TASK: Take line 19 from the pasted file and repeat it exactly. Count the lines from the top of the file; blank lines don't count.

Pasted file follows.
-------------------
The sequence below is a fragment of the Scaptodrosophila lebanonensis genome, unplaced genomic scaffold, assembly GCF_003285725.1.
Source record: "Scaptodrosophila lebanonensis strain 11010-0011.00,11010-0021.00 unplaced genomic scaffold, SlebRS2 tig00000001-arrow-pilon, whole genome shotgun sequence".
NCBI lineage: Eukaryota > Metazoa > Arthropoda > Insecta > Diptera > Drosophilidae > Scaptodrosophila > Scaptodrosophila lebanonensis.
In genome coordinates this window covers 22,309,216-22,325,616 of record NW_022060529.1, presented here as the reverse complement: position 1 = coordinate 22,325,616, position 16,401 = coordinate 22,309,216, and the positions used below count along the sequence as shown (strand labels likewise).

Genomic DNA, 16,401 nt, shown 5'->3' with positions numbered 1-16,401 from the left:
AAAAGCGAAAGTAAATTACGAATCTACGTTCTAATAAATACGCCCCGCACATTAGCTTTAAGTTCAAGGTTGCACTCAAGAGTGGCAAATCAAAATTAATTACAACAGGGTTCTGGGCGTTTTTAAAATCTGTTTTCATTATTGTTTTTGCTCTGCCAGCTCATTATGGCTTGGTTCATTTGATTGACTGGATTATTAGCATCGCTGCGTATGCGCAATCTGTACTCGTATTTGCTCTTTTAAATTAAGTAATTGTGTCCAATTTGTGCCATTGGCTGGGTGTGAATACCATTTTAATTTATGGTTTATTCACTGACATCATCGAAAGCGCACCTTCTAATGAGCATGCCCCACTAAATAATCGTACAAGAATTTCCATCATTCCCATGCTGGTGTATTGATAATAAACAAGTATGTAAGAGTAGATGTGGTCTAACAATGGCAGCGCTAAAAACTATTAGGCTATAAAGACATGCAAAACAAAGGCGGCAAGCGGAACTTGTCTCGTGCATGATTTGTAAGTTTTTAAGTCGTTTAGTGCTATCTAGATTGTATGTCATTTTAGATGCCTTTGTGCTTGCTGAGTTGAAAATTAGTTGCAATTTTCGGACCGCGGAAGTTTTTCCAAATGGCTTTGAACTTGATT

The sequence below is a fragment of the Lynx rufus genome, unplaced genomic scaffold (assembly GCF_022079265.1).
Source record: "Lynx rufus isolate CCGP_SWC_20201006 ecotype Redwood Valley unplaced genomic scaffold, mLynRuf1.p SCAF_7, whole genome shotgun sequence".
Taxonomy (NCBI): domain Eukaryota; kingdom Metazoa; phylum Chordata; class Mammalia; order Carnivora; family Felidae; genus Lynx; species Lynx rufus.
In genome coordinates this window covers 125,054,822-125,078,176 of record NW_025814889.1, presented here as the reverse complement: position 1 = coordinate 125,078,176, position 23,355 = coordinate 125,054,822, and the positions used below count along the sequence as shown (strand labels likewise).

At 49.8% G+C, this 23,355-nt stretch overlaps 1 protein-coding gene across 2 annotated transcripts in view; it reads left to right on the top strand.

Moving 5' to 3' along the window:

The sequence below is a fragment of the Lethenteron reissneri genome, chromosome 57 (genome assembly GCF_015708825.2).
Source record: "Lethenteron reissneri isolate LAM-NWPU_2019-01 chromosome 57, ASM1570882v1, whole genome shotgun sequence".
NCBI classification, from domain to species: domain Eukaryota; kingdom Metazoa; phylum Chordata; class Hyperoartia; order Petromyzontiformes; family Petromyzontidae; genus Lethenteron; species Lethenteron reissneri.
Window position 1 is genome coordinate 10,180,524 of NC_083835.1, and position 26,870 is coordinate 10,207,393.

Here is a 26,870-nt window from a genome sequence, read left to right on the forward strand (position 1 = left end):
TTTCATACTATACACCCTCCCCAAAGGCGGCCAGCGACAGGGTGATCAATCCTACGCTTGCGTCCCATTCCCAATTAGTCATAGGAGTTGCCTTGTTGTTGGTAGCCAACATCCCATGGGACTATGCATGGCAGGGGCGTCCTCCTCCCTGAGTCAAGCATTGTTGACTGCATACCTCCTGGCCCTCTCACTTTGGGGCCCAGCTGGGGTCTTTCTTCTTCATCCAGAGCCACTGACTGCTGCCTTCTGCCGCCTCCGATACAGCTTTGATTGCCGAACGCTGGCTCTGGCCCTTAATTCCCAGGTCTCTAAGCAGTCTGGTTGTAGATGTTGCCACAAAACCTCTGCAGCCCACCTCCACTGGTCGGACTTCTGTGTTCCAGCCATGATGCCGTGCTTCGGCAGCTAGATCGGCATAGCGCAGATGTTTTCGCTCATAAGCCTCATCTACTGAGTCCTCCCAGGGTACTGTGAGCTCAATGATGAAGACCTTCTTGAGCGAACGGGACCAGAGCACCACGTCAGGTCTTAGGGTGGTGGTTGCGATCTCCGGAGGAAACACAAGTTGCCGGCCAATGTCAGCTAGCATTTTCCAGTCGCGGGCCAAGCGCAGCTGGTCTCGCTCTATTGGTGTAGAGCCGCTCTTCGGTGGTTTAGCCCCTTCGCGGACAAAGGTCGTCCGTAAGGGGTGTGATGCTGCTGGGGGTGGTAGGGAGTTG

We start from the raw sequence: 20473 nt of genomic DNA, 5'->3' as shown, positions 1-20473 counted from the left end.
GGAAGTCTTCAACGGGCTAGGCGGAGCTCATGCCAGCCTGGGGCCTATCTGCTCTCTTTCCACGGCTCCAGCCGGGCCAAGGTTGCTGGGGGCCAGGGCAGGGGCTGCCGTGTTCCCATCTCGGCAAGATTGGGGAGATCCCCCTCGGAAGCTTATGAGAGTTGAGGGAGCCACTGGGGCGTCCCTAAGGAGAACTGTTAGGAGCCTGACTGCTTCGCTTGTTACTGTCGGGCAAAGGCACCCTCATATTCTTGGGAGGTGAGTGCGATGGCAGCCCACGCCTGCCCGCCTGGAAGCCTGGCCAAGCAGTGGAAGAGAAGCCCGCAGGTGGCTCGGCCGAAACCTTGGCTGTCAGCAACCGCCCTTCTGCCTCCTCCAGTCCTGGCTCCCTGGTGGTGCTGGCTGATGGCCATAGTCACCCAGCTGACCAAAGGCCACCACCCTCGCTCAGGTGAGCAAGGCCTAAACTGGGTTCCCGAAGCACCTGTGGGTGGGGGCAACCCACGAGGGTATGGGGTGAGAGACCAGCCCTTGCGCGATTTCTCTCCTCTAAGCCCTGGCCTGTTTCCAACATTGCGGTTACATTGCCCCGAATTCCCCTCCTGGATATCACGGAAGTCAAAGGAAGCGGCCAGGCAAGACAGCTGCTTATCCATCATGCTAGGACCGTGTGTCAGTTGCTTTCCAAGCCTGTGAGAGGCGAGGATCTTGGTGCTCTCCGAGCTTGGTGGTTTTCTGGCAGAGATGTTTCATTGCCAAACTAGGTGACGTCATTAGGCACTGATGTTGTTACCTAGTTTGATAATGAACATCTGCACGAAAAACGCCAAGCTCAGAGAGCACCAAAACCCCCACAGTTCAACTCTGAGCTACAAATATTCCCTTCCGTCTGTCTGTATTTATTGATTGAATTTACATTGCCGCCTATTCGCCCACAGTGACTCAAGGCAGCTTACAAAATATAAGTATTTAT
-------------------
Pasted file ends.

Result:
We start from the raw sequence: 20473 nt of genomic DNA, 5'->3' as shown, positions 1-20473 counted from the left end.